The Daily Beast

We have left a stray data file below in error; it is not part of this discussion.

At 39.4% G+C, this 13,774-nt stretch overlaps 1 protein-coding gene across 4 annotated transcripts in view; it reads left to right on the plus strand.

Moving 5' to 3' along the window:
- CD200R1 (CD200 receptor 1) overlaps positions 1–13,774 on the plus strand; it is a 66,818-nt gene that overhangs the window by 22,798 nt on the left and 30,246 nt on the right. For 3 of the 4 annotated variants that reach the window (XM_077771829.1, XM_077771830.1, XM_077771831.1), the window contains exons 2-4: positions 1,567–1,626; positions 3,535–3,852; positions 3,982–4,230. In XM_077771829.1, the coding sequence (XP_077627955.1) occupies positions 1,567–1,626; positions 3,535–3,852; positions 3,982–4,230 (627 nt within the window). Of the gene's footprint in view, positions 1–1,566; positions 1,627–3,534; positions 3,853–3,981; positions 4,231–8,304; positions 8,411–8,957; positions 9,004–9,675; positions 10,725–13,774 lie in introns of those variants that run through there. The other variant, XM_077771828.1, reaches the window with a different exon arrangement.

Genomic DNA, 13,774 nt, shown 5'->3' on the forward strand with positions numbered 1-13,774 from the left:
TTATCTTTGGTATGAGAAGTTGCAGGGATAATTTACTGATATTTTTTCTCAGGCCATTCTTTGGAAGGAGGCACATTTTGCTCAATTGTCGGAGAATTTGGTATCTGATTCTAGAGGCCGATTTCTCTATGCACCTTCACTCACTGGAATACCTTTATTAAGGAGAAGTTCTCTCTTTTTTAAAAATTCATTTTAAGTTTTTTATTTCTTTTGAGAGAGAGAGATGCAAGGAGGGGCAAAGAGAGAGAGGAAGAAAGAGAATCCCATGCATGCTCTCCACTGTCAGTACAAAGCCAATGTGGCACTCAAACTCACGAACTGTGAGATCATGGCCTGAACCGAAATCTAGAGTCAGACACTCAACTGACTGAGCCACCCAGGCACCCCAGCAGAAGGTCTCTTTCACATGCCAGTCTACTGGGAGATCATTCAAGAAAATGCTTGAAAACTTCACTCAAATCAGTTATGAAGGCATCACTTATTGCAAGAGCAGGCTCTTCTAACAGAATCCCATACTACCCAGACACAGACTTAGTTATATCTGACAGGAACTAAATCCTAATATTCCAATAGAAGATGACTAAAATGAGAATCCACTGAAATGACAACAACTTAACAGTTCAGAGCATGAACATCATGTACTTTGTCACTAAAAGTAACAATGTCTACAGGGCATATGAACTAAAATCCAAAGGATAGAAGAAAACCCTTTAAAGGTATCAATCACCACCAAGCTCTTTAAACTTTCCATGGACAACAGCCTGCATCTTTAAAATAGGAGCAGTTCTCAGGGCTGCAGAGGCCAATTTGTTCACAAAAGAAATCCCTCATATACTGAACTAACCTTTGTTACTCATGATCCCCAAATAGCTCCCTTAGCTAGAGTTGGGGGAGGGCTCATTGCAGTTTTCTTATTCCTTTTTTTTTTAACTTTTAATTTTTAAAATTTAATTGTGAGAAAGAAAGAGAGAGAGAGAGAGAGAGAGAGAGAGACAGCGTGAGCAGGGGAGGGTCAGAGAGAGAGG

Howard County Detention CenterA Maryland police chief retired after decades on the force only to spend much the next 10 years unleashing a series of arson attacks on his perceived enemies, according to a bevy of charges revealed on Wednesday.David Crawford, 69, the former police chief of Laurel, Maryland, is accused of attempted murder and a dozen arsons from 2011 to 2020. He had resigned from the police department in 2010. He is charged with 20 felonies in Prince George’s county alone, according to the The Baltimore Sun—four counts of first-degree attempted murder, four counts of second-degree attempted murder, one count first-degree arson, five counts of second-degree arson, and six counts of malicious burning. But that is not the only jurisdiction where Crawford faces prosecution. He has been charged in Montgomery, Frederick, and Charles counties as well. He faces 32 felony counts in those three counties.In a statement released Wednesday, the Prince George’s County Fire Department said, “Through the course of the investigation, it was determined that the structures and vehicles that Crawford intentionally set on fire were connected to victims with whom he had previous disagreements.”Crawford allegedly went after public officials, fellow members of law enforcement, two doctors who formerly treated him, a neighbor in Ellicott City, Maryland, and his own relatives. Prince George’s Fire Department declined to provide further details, and the Prince George’s state’s attorney’s office did not respond to a request for comment.“All of the fires were at night. In six of the arsons, the victim and their families were inside their homes asleep,” the fire department statement continued. Investigators said Crawford hid his identity from surveillance cameras with hooded sweatshirts.Bizarrely, a LinkedIn account that appears to belong to Crawford paints a decidedly more cheerful picture of the alleged retired-police-chief-turned-arsonist. In the bio, Crawford describes himself as a “people lover” and lists one of his personal mottos as: “Find the positive.”He also recalls important advice from a mentor: “95% of your challenges in law enforcement melt away if you remember to speak to people the way you would want to be spoken to and treat people the way you would want to be treated.”Read more at The Daily Beast.Get our top stories in your inbox every day. Sign up now!Daily Beast Membership: Beast Inside goes deeper on the stories that matter to you. Learn more.